I get a chuckle out of hearing people complain about certain things.
Take the weather. People everywhere complain about the weather. At the very least, it gives us something to talk about (especially if we’re not sports people). So thanks for that, weather. However, I’ve noticed some patterns about people’s complaints.
People tend to think their weather is the craziest. Sure, sure, weather elsewhere might be colder or warmer, but the weather HERE is variable and crazy! I mean it was just X degrees X days ago! I’ve heard the same joke in nearly every region I’ve lived in or visited.
“Don’t like the weather in Boulder? Wait five minutes.” *Laugh laugh laugh*
“Don’t like the weather in Portland? Wait five minutes.” *Laugh laugh laugh*
“Don’t like the weather in Raleigh? Wait five minutes.” *Laugh laugh laugh*
Well, it turns out weather is crazy most places. God doesn’t have it out against your zip code. Some days it’s going to be sunny/rainy and warm/cold…then this thing called a weather front comes in and stuff changes. Nuts, right?
Same with drivers.
“Oh well you know how San Antonio drivers are!”
“D.C. drivers are the absolute worst!”
“We have the craziest drivers in L.A., bar none!”
First, I’ve been in Tokyo and Baghdad traffic, American driving is actually pretty tepid. Second, I’m coming to realize people are just terrible drivers all around.
Whether I’m at a restaurant, airport, DMV line, grocery store line or even church…I often hear someone recounting their day.
“You don’t even know how bad it is.”
“I can’t believe this is happening to me.”
“Surely this is the worst day ever.”
Well, you might be surprised. Statistically, several thousand people probably are having the exact same sort of day you are having, from spilled coffee, to recent breakup, to traffic, to baby-mama drama or whatever (and avoiding any of the normal #firstworldproblems snark). I always got a kick out of the saying “You’re one in a million. That means in China there are 1,000 people just like you.”
Sometimes I think we become enamored with our circumstance and think we’re all alone, with no one who can relate. And sometimes I think we let our perspectives reinforce that isolation and perceived lack of commonalities.
It’s crap. For all the times I’ve clung to being miserable and alone, when I do finally break down and let people in, not only do I find many have gone through similar things, but that even people who haven’t often give wise advice anyway. I find that my own mindset has been limiting how I’ve seen things. My own mindset even affects how much I can learn from the wisdom of other people.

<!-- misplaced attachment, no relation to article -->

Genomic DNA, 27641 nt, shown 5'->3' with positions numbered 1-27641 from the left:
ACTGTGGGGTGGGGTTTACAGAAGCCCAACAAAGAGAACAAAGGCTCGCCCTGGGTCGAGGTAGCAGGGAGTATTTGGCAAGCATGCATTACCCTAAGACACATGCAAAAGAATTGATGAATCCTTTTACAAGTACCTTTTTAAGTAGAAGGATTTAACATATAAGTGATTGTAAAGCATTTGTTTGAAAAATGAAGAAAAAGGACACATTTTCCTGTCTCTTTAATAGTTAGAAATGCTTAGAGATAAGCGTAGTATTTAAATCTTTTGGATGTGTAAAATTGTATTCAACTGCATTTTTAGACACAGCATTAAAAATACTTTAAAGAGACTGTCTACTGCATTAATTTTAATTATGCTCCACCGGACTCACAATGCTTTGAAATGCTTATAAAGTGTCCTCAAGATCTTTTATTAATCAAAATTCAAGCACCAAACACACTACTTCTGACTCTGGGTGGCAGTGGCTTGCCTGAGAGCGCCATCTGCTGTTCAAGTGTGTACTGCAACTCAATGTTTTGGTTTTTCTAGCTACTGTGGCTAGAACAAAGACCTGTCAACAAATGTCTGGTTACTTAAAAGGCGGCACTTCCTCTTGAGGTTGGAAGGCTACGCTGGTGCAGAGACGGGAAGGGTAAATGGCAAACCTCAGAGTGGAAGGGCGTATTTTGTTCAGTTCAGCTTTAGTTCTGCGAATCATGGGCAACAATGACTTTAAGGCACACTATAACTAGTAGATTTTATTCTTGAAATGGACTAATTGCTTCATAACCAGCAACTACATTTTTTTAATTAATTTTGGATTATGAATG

Take dating, even.
I visit with single friends in New York City, and you know what I’ve been told? “It’s hard to find decent people to date in New York.” Geez, really? NYC? Hard to find ‘good’ people to date? That place is supposedly filled with the stuff of legends, from a single’s perspective. I lived in D.C. for a while and even I said, “It’s hard to find decent people to date in D.C.” With all the embassies, government goings on, plays, music venues and professionals…no good ones around, huh? Same when I visited L.A., “It’s hard to find decent people to date in L.A.”
On and on, even in Belgium, even as a surfing instructor, while deployed, on dating sites, wherever…apparently everyplace sucks and if only we could live in someplace else that wasn’t anywhere, then we’d have a better shot at being happy…or having better weather…or being around better drivers.
Again, all crap. Got to attend to your mindset.
In the case of drivers, we just need to calm down. In the case of weather, we just need to own a coat.
In the case of dating and relationships, we need to reexamine our patterns. Where do we go to meet people? Do we go out to meet people? Is our body language closed or open? Do we stare at the floor or do we meet others’ gazes? Would we strike up a conversation with someone in a grocery store line? How about at the movies? If we want more culture, do we seek out culture? If we want more intellectually-stimulating people, do we go to stuff like lectures? (I didn’t fully intend on this becoming a dating-advice article, but I’ll stick with it.)
The point is our mindset is the key to most of our contentment. Better to be poor and happy than rich and miserable, you know?
Those morning people, who bound out in the early hours with the enthusiasm that makes you want to choke someone? Mindset. The person who stays patient and considerate, and then you find their wife just left, their car broke down and their job evaporated? Mindset.
Don’t be a lobotomized drone. It’s good to share pain, vent and be genuine with others. But don’t count out the power of rising above the normal craziness to try and get a larger perspective on stuff, either.
My friend shared a quote from a friend of his who passed away recently: “That’s the thing about sitting in your own shit: It’s warm and it’s yours, but you gotta get out of it sometime.”
A couple of weeks ago I started a post on Facebook, asking people to give me some possible blog topics.
The responses ranged from unicorns to the national debt to murder. In fact, the friend of mine who suggested murder simply wrote it. Murder. There in the list of other serious and funny suggestions.
Don’t know why it stood out, but it did. So this will be a post about murder. Macabre, I know, but let’s see how it goes.
It’s not going to be a post about guns…or video games…or certain countries and their propensities for violence.
No, this post is going to try and speak to the core of ourselves, our purpose and why murder is so damned destructive.
As many of you know (or don’t), I’m a Christian guy. My thinking springs from this background and heritage, both the good and the bad, and the ongoing story of humanity as one of love and reconciliation between God and man. I believe in truth, justice and love.